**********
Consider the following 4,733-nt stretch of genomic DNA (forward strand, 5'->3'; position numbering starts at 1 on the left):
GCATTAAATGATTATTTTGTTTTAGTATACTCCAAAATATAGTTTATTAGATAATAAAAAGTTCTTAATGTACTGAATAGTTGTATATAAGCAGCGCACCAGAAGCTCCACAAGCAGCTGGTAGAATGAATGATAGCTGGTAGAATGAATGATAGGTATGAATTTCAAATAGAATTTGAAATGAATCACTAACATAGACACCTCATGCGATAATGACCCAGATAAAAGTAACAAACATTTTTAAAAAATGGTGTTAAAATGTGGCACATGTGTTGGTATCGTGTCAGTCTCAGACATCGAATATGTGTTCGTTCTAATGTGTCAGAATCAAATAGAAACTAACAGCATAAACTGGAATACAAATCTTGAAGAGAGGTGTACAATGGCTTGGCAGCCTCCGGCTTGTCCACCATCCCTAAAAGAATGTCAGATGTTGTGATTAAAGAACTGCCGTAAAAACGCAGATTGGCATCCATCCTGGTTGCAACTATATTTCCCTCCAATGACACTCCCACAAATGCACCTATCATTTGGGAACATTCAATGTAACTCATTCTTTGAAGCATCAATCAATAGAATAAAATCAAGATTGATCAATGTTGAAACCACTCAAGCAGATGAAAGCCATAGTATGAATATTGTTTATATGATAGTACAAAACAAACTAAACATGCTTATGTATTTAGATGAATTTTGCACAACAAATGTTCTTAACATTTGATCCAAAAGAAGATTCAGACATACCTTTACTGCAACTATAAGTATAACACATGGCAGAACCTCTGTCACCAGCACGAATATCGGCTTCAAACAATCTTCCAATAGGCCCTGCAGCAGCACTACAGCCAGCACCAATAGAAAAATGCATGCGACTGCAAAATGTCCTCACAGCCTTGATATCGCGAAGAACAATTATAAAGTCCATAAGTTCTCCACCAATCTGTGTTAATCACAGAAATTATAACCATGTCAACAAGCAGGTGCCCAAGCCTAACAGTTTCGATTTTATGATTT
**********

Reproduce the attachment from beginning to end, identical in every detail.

Consider the following 4,733-nt stretch of genomic DNA (forward strand, 5'->3'; position numbering starts at 1 on the left):
GCATTAAATGATTATTTTGTTTTAGTATACTCCAAAATATAGTTTATTAGATAATAAAAAGTTCTTAATGTACTGAATAGTTGTATATAAGCAGCGCACCAGAAGCTCCACAAGCAGCTGGTAGAATGAATGATAGCTGGTAGAATGAATGATAGGTATGAATTTCAAATAGAATTTGAAATGAATCACTAACATAGACACCTCATGCGATAATGACCCAGATAAAAGTAACAAACATTTTTAAAAAATGGTGTTAAAATGTGGCACATGTGTTGGTATCGTGTCAGTCTCAGACATCGAATATGTGTTCGTTCTAATGTGTCAGAATCAAATAGAAACTAACAGCATAAACTGGAATACAAATCTTGAAGAGAGGTGTACAATGGCTTGGCAGCCTCCGGCTTGTCCACCATCCCTAAAAGAATGTCAGATGTTGTGATTAAAGAACTGCCGTAAAAACGCAGATTGGCATCCATCCTGGTTGCAACTATATTTCCCTCCAATGACACTCCCACAAATGCACCTATCATTTGGGAACATTCAATGTAACTCATTCTTTGAAGCATCAATCAATAGAATAAAATCAAGATTGATCAATGTTGAAACCACTCAAGCAGATGAAAGCCATAGTATGAATATTGTTTATATGATAGTACAAAACAAACTAAACATGCTTATGTATTTAGATGAATTTTGCACAACAAATGTTCTTAACATTTGATCCAAAAGAAGATTCAGACATACCTTTACTGCAACTATAAGTATAACACATGGCAGAACCTCTGTCACCAGCACGAATATCGGCTTCAAACAATCTTCCAATAGGCCCTGCAGCAGCACTACAGCCAGCACCAATAGAAAAATGCATGCGACTGCAAAATGTCCTCACAGCCTTGATATCGCGAAGAACAATTATAAAGTCCATAAGTTCTCCACCAATCTGTGTTAATCACAGAAATTATAACCATGTCAACAAGCAGGTGCCCAAGCCTAACAGTTTCGATTTTATGATTT